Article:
In Review: Things I Can’t Forget (Hundred Oaks #3) by Miranda Kenneally

Posted May 12, 2015 by Kim in 4 Stars, In Review / 0 Comments

In Review: Things I Can’t Forget (Hundred Oaks #3) by Miranda KenneallyThings I Can't Forget by Miranda Kenneally
Series: Hundred Oaks #3
Publication date: March 1, 2013
Publisher: Sourcebooks Fire
Format: eBook, 308 pages
How I got it: I bought it!
Add it: Goodreads
Buy it: Amazon | Barnes & Noble
My rating:

Kate has always been the good girl. Too good, according to some people at school—although they have no idea the guilty secret she carries. But this summer, everything is different...

This summer she’s a counselor at Cumberland Creek summer camp, and she wants to put the past behind her. This summer Matt is back as a counselor too. He’s the first guy she ever kissed, and he’s gone from a geeky songwriter who loved The Hardy Boys to a buff lifeguard who loves to flirt - with her.

Kate used to think the world was black and white, right and wrong. Turns out, life isn’t that easy... 


in review my thoughts

It’s been awhile since I read a Miranda Kenneally book. The first book in her Hundred Oaks series, Catching Jordan, is one of my favorites YA contemporaries. I read the second book, Stealing Parker, and it really wasn’t for me. I never made a conscious decision to not read further on in this series, but over time I moved on and never went back to read the next books. After getting approved for her upcoming book, Jesse’s Girl, I decided it’s high time to play catch up. I’m glad I did, too, because Things I Can’t Forget was a great read and exactly what I needed when I read it.

I’ll admit, I was a little concerned going into this book that it would have too much religion for my own personal preference. I was wrong. I mean, there is quite a bit of religion – the book is set during a church summer camp and the main character is wrestling with her own faith and beliefs. I actually loved the part religion played in this book and the way it was handled. I think it has a great message about your faith being your own and how important it is to not thrust your beliefs and values upon others.

Kate was a good heroine. I struggled with her a bit at times because of how judgmental she tended to be of others. I recognize she was struggling and trying to reconcile her beliefs with some of her new desires and things she had done, but I find that kind of behavior off-putting. The good news here is that Kate begins to see the error of her ways. I think she matured quite nicely with the help of her experiences at summer camp and the friends she made there.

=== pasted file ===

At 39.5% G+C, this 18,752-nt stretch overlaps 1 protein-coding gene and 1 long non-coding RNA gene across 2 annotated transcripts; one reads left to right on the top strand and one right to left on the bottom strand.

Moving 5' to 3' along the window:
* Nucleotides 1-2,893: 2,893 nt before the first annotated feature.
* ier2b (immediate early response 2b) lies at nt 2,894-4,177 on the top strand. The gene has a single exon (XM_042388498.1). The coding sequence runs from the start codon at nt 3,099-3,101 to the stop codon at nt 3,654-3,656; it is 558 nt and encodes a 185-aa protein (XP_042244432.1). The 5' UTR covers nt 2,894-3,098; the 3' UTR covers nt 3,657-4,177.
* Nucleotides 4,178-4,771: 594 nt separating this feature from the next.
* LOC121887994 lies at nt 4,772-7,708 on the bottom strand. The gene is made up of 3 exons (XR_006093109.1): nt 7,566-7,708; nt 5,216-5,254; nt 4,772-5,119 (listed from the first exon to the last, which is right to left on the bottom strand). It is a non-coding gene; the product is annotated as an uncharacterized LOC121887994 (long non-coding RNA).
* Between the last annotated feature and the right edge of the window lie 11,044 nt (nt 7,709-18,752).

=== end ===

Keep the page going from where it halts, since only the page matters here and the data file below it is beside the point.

Of course, I can’t say enough about how important one of her fellow campers, Matt, is to her growth during this story. Matt is adorable. He really is one of the highlights of this book for me. I loved his personality. He was quirky and fun. I adored the backstory between he and Kate. It was just cute. I thoroughly enjoyed watching these two get to know each other again. It was a sweet, first love-ish kind of romance that just made me smile. It also gave Kate some moments of pause as she tried to figure out where these new feelings fit into her faith and how to move forward.

I don’t read nearly as many YA books as I used to for a number of reasons, but I won’t get into those here. What I will say is that this book was the perfect palate cleanser after too many new adult books in a row. It made me remember why I enjoy reading YA. I think Miranda does an amazing job accurately portraying the life of a teenager. It was realistic, which doesn’t always mean pretty. But the struggles Kate went through are the same so many teens do. I’m not a super religious person, but I really did appreciated the part faith played in Things I Can’t Forget. It even gave me some things to think about.

I can tell you that, as I write this review, I have just finished Racing Savannah, the next book in this series, and have every intention of jumping into Breathe, Annie, Breath, as soon as I schedule this post. I didn’t intend to spend my weekend bingeing on this series, but I regret absolutely nothing.


About Miranda Kenneally

Growing up in Tennessee, Miranda Kenneally dreamed of becoming an Atlanta Brave, a country singer (cliché!), or a UN interpreter. Instead she writes, and works for the State Department in Washington, D.C., where George W. Bush once used her shoulder as an armrest. Miranda loves Twitter, Star Trek and her husband.


Kim Sig_edited-1

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